Last month, news came over the wireless that Steven Moffat is taking over “Doctor Who” when its fifth season starts in 2010. I didn’t think much about the announcement, since I haven’t been paying much attention to the series. It’s turned into kind of a shrill, nonsensical mess with increasingly overwrought finales. Even though it has the occasional brilliant, best-thing-on-television episode, that hasn’t been enough to keep me interested.
Of course, what the brillaint, best-thing-on-television episodes have in common (with a couple of exceptions) is that they were written by Steven Moffat. I just finished watching his two-parter for season four, “Silence in the Library” and “Forest of the Dead”, and it looks like this hasn’t been just a coincidence. The guy is just crazy good. And he seems to understand the series on a gut level, and he knows how to turn it from goofy kids’ sci-fi programming into astoundingly good television.
What impresses me the most is how he manages to nail the formula of the series, without its feeling formulaic. The two-parter is a straight-up “Doctor Who” formula story: time travel, aliens, a little bit of horror, with new characters getting picked off one by one and a thrilling conclusion where the Doctor suddenly figures out a deus ex machina to fix everything. Not only that, but this episode is something of a mash-up of Moffat’s other episodes, with time paradoxes, a love story, a little bit of self-referential storytelling, and scary monsters from unlikely sources (in “Blink” it was statues, here it’s shadows) shambling around repeatedly saying creepy catch-phrases (in “The Empty Child” it was, “Are you my mummy?” here it’s “Hey, who turned out the lights?”)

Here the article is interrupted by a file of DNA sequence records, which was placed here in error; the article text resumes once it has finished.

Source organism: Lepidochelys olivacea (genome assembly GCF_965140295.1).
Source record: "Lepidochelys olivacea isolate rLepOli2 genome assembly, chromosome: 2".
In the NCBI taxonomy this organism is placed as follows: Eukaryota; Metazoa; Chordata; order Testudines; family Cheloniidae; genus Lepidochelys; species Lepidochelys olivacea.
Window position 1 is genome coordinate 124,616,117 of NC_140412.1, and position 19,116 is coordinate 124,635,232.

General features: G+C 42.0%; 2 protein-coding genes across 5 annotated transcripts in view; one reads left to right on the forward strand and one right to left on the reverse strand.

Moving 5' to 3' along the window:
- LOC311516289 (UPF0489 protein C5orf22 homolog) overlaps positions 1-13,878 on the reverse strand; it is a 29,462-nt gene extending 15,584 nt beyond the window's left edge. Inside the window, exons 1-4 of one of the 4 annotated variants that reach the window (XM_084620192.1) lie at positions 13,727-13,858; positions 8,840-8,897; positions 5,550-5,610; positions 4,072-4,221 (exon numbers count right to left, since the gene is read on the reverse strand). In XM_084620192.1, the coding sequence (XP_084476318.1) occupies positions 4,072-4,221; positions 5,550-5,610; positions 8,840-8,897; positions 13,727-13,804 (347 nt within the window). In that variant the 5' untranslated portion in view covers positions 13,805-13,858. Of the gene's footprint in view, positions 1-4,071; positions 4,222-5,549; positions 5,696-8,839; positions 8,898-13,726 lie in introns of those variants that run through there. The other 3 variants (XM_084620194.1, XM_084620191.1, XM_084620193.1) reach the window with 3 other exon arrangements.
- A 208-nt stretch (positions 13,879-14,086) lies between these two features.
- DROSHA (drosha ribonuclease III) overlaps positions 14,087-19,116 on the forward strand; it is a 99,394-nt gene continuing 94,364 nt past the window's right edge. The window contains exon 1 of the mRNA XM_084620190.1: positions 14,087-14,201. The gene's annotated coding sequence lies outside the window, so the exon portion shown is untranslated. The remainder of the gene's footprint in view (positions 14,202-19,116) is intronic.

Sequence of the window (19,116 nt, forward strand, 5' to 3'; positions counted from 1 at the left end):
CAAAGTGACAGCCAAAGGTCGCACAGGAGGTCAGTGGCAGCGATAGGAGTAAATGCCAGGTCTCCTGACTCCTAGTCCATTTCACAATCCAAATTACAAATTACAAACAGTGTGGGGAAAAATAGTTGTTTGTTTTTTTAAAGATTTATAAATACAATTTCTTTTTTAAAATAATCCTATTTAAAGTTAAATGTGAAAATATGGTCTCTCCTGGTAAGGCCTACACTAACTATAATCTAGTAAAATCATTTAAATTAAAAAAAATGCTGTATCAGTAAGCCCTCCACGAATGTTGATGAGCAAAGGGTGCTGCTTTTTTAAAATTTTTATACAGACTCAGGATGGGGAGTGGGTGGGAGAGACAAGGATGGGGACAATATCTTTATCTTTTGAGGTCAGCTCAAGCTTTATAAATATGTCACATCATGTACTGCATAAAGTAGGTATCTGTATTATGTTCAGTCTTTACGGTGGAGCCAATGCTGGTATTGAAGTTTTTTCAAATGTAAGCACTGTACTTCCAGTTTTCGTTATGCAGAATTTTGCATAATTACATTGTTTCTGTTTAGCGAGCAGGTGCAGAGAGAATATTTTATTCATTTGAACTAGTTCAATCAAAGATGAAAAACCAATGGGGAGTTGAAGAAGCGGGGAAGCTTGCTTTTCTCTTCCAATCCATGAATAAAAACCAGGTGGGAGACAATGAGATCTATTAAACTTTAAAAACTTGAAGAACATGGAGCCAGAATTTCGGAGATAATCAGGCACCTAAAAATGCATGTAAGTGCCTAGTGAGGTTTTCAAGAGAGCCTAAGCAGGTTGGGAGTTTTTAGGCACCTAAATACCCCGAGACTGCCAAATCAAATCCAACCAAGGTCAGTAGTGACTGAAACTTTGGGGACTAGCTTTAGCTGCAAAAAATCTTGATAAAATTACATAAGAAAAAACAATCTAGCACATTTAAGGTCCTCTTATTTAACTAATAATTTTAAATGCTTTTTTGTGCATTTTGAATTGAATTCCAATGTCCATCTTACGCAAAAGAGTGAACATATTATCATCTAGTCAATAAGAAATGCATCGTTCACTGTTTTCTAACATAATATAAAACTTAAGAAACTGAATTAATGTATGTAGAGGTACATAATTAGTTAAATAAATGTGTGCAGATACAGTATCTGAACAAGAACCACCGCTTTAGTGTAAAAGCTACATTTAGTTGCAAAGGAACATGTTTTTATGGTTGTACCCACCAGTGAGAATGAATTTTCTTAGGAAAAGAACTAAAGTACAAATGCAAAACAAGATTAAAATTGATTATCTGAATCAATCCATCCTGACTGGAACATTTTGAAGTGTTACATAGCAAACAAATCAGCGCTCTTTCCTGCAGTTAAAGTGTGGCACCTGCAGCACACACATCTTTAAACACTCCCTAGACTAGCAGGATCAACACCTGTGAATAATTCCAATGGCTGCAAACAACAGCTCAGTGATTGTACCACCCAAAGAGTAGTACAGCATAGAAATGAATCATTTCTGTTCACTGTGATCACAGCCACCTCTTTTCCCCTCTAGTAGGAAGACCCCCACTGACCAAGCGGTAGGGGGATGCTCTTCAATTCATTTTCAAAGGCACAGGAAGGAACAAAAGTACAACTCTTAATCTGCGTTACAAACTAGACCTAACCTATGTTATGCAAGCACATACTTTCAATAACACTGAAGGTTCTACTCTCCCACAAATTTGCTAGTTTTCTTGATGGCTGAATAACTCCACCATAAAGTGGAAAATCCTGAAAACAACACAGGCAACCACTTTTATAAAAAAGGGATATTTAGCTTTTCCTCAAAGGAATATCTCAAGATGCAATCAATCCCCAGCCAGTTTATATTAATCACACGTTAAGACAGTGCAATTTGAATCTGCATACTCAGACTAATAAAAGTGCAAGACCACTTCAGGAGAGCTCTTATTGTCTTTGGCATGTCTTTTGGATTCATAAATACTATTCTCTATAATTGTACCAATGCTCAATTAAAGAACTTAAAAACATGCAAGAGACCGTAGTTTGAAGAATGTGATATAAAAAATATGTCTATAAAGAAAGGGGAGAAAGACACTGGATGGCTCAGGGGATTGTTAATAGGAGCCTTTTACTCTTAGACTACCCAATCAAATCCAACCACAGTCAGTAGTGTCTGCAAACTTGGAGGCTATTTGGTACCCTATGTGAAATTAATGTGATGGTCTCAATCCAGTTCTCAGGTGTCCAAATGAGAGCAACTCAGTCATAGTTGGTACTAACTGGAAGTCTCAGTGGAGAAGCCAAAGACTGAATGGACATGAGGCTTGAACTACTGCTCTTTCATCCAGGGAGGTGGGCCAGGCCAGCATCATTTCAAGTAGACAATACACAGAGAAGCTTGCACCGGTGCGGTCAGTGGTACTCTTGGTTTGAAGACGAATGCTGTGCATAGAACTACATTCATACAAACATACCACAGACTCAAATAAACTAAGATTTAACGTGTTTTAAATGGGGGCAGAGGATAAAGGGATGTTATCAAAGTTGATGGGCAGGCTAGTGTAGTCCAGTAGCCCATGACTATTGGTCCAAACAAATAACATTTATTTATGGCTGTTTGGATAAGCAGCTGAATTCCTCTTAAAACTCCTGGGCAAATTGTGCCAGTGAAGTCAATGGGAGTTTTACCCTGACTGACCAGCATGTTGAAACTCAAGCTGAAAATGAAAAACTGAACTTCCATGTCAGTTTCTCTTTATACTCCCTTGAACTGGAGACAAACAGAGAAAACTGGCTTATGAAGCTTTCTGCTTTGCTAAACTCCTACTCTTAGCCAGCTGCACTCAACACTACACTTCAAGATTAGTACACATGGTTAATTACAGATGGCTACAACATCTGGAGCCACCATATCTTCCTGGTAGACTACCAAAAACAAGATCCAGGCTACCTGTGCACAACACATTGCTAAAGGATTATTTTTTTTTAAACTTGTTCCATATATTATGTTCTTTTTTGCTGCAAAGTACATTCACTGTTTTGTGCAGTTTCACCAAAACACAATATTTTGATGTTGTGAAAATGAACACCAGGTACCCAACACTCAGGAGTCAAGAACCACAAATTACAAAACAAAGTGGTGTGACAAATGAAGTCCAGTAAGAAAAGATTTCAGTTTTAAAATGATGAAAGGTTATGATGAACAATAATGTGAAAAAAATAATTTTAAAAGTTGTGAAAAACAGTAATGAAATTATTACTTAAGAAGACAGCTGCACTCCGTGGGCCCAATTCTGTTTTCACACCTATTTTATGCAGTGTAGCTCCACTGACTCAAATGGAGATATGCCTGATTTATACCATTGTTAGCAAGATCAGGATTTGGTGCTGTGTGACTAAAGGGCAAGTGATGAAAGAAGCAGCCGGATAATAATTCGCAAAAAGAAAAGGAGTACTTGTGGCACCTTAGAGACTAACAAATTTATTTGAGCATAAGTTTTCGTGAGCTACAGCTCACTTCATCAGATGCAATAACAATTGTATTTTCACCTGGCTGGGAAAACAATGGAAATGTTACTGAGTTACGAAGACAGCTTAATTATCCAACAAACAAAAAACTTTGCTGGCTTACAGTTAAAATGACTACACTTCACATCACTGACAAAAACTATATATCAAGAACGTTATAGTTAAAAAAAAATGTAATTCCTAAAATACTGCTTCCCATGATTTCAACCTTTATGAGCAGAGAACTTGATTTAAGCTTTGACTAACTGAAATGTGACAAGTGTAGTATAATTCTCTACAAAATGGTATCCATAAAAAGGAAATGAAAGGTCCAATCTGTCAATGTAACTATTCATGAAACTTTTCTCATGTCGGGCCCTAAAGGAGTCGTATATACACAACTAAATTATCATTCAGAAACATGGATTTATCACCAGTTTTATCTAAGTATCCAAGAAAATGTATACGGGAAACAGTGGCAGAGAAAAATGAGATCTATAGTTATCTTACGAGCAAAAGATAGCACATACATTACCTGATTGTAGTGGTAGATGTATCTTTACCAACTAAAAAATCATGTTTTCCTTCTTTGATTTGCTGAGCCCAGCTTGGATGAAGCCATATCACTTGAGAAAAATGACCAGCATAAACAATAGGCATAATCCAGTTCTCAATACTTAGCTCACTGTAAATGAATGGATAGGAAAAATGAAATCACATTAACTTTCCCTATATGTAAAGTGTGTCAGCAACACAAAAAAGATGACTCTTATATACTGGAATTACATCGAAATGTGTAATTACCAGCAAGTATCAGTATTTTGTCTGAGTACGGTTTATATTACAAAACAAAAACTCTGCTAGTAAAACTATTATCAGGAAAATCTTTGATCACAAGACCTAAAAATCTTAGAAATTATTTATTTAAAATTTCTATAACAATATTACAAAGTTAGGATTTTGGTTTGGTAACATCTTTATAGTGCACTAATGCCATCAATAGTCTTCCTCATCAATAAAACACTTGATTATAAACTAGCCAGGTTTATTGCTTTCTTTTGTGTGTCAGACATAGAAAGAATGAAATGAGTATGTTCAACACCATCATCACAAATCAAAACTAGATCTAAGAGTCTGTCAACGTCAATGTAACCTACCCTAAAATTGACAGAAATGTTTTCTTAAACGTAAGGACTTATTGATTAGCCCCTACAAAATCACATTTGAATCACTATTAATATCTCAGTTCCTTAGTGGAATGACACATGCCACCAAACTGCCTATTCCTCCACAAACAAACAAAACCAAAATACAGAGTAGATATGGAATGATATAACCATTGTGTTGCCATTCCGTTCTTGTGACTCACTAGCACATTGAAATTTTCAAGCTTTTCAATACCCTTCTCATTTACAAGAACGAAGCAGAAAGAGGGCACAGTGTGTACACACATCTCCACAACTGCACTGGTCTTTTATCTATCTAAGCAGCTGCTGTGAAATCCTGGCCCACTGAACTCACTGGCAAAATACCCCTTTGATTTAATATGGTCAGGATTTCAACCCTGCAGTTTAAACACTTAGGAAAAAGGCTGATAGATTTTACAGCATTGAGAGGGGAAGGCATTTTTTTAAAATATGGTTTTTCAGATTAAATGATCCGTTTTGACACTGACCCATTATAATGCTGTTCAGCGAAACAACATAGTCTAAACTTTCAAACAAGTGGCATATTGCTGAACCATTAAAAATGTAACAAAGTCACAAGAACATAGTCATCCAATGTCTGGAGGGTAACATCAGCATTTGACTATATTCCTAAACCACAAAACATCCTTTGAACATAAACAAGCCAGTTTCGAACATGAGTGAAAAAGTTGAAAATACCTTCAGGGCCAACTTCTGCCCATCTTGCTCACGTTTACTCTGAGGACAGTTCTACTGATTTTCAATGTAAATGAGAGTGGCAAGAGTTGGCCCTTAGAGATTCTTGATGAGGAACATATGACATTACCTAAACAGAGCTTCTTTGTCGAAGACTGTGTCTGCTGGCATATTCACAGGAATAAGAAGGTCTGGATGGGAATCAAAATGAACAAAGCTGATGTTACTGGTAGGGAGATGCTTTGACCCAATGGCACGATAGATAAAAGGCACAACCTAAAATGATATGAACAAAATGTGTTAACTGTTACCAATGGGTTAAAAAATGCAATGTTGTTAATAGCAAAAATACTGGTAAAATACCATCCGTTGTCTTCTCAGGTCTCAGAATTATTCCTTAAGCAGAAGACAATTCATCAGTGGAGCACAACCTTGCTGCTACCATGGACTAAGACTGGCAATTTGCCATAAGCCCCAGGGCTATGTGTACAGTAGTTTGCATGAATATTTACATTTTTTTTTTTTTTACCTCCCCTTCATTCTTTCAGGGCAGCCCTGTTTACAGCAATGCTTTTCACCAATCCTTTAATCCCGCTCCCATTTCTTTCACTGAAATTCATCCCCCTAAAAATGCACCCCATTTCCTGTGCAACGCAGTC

So it’s amazing that it all mixes together to make something that works so well. I think the last time I’ve been genuinely creeped out by a TV show was when I saw “Blink,” and the last time I’ve been so genuinely happy at a happy ending was when I saw “The Doctor Dances.” Lesser writers are afraid to save a character because they think it’ll look like a cop-out, but Moffat really earns his happy endings. And earns his scares, as well — the monster in these episodes is basically the haunted spaceman from “Scooby Doo.”
If we can expect a whole season of episodes as good as these two, then the next full season of “Doctor Who” could be amazing. Of course, it’s over a year away, but it’ll be worth the wait.